Q&A on Fitness & Menopause with Kate Rowe-Ham

When you're going through the menopause, exercise can sometimes be the last thing on your mind. Weight gain, mood swings and hot flushes can make it harder to find the motivation to hit the gym. We asked our fitness expert, Kate Rowe-Ham, all of our burning menopause and fitness related questions.

Q&A on Fitness & Menopause with Kate Rowe-Ham
Health
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Q&A on Fitness & Menopause with Kate Rowe-Ham

When you're going through the menopause, exercise can sometimes be the last thing on your mind. Weight gain, mood swings and hot flushes can make it harder to find the motivation to hit the gym. We asked our fitness expert, Kate Rowe-Ham, all of our burning menopause and fitness related questions.

Kate Rowe-Ham is a Level 3 qualified personal trainer and life coach who specialises in helping women reach their fitness potential. Kate’s aim is to help you find a love of movement, giving you the tools you need to adopt a sustainable and realistic approach to exercise, enabling you to have long-lasting results.

How do you lose weight on HRT? I’m just squidgy?

 

HRT won’t make you lose weight but in hopefully help you to manage some of the symptoms of menopause, like fatigue, lack of sleep which can lead to lack of motivation and in turn decrease the desire to exercise. It’s important to remember that you can regain strength and muscle definition by using weights and having a suitable fitness program in place.


Why do I sleep better when I am being good with my fitness?


Exercising can improve sleep for many people. Specifically, moderate-to-vigorous exercise can increase sleep quality for adults by reducing sleep onset – or the time it takes to fall asleep – and decrease the amount of time they lie awake in bed during the night. Just like lack of sleep leaves you feeling unmotivated, a good nights sleep with see you jumping out of bed ready to move. 


Can I still get strong and flexible after 50? I’m relatively fit but just do yoga, is it enough?

I always tell my clients movement is moving and that is always a brilliant thing. It will help with mobility and flexibility but I would suggest adding weights if you felt comfortable.


Is there any way to survive the menopause without any medication or hormone support?

I do believe there are many natural remedies that can help, and exercise will help manage some. It is important to always see a professional in that field so you get the best advice .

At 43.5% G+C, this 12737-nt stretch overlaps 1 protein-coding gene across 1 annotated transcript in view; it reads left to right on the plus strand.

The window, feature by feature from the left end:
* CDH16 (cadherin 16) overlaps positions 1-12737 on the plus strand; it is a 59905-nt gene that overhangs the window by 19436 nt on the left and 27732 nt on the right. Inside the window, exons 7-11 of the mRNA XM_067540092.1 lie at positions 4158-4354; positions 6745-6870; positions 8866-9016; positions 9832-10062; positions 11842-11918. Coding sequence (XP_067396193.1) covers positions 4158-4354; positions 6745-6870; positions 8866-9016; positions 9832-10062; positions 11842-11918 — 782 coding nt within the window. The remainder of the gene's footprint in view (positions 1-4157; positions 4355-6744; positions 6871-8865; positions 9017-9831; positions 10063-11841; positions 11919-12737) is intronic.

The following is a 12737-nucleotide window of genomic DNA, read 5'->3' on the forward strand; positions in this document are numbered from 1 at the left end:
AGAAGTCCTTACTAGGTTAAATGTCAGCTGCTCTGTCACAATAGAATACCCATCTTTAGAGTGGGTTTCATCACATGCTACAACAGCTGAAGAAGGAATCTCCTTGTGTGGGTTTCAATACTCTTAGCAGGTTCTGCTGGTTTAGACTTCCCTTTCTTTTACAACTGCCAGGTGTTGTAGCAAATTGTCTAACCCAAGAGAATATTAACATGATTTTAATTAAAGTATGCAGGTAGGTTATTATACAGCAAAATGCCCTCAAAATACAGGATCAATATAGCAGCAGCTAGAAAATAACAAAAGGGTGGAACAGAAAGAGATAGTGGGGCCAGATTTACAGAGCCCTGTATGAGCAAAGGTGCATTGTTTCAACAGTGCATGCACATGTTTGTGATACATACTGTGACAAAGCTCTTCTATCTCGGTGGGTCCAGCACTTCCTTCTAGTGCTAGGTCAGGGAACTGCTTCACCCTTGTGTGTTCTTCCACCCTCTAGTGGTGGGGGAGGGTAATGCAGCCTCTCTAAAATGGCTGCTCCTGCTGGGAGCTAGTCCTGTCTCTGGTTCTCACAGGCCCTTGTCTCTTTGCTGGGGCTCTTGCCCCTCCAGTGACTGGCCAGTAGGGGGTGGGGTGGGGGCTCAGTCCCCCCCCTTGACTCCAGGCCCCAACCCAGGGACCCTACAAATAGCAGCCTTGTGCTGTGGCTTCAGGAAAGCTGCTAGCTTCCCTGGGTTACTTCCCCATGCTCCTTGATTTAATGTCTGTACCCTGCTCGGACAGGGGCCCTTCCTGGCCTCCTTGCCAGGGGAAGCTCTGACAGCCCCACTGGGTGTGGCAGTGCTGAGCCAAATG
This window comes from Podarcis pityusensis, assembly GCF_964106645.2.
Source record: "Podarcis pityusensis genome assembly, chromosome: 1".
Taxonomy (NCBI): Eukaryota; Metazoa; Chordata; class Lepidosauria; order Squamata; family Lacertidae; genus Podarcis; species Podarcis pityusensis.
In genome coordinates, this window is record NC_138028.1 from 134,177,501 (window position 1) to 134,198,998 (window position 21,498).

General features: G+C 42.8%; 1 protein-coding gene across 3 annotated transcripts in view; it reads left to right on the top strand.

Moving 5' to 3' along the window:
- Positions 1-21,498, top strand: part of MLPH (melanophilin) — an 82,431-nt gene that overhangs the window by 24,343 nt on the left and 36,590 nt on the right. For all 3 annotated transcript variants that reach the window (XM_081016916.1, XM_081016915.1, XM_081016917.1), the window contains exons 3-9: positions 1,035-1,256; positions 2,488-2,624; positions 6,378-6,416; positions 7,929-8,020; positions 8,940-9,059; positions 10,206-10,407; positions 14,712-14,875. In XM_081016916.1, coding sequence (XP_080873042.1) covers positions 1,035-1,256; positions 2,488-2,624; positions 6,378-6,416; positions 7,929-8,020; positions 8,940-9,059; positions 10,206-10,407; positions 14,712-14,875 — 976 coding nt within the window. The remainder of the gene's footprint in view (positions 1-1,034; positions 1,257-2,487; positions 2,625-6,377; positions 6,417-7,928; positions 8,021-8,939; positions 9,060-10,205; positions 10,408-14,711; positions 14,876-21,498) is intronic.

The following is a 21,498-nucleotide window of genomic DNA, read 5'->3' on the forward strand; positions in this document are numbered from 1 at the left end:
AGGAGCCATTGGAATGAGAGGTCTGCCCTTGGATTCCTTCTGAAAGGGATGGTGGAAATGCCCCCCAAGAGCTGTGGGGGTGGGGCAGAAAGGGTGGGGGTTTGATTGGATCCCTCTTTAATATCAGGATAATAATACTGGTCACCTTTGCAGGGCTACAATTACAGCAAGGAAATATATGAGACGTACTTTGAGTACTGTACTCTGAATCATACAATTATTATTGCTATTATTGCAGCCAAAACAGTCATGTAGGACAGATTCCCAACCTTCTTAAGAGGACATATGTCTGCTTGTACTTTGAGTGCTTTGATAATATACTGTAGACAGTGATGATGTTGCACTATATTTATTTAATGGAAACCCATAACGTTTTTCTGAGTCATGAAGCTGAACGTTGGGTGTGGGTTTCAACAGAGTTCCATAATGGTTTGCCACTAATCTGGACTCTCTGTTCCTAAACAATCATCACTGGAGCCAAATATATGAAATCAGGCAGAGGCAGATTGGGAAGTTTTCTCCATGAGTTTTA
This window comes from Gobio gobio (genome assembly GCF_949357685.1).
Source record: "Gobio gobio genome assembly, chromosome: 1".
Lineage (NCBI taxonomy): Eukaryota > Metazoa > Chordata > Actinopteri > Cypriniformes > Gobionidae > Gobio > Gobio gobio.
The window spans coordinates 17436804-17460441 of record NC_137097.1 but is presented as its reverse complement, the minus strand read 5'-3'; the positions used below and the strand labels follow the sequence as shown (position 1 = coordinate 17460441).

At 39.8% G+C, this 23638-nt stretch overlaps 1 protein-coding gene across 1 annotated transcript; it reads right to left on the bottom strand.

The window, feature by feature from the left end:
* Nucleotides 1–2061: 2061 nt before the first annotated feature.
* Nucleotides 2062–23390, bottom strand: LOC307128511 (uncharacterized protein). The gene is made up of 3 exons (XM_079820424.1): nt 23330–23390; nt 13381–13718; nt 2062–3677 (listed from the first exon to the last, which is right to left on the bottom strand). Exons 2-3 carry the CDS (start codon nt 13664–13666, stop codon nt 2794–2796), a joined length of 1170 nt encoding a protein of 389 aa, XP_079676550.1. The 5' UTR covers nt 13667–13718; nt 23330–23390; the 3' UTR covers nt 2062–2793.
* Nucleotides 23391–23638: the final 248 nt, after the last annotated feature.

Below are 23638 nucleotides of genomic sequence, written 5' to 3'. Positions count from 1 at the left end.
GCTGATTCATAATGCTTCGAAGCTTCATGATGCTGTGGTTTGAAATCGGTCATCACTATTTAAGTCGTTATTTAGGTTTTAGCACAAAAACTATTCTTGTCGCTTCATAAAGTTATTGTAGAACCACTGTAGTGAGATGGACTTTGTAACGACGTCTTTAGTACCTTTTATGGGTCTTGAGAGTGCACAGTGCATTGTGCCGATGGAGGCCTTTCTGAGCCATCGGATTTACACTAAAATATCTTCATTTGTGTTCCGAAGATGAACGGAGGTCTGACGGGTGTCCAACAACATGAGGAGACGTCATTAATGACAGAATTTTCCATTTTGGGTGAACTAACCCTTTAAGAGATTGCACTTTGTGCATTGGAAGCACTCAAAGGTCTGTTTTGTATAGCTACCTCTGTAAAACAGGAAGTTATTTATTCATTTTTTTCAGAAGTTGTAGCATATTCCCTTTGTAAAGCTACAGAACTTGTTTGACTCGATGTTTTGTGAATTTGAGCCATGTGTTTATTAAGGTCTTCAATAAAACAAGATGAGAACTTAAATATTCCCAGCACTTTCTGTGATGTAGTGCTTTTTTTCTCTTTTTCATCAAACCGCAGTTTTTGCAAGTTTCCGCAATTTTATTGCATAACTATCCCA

If you had to choose: little and often workouts (everyday 20 mins) or 3 longer sessions per week trying to get off to the best start?

In my personal opinion any movement is fantastic and it really is a case of what works best for you are your time. It’s important to remember we need to have rest days and longer sessions can seem daunting. I would allow 3-4 sessions a week aiming for around 35-45 minutes and then trying to hit your 10,000 steps a day.


is HIIT every day too much? I love it but read a lot about too much high intensity being a bad thing

This depends on you and your body BUT again I would look to cutting back on HIIT and adding strength training to your workouts. It's not that it’s a bad thing but it can put the body under stress and with hormones already running riot at this age, we don’t need to add to that, which can happen if we stress or bodies too much whilst exercising.

Is it possible to build muscle just with body weight or would buying a set of weights for at home really help me to achieve my goals and reduce my body fat %?

Yes, it is but after a while the body will plateau. You can do things like slow down movements to add tension to the workouts but I would also say try to invest in weights or resistance bands in order to maximise the gains you wish to make.


Can I actually reverse the process of ageing as it were?

Around age 30, you begin losing roughly 1% of your muscle mass each year. Because muscle burns fat, this actually leads to fat-based weight gain. You can reverse this process and fight osteoporosis by weight training.


You are very open about your journey through and experiences with the menopause. Are you often confronted with barriers talking about this within the wellness space and how do you overcome them?

I am still working on this and I believe in order to encourage women to get and stay fit and healthy well into later life,  we need to start championing a movement to celebrate this demographic by diversifying the images of we currently see in our feeds on social media.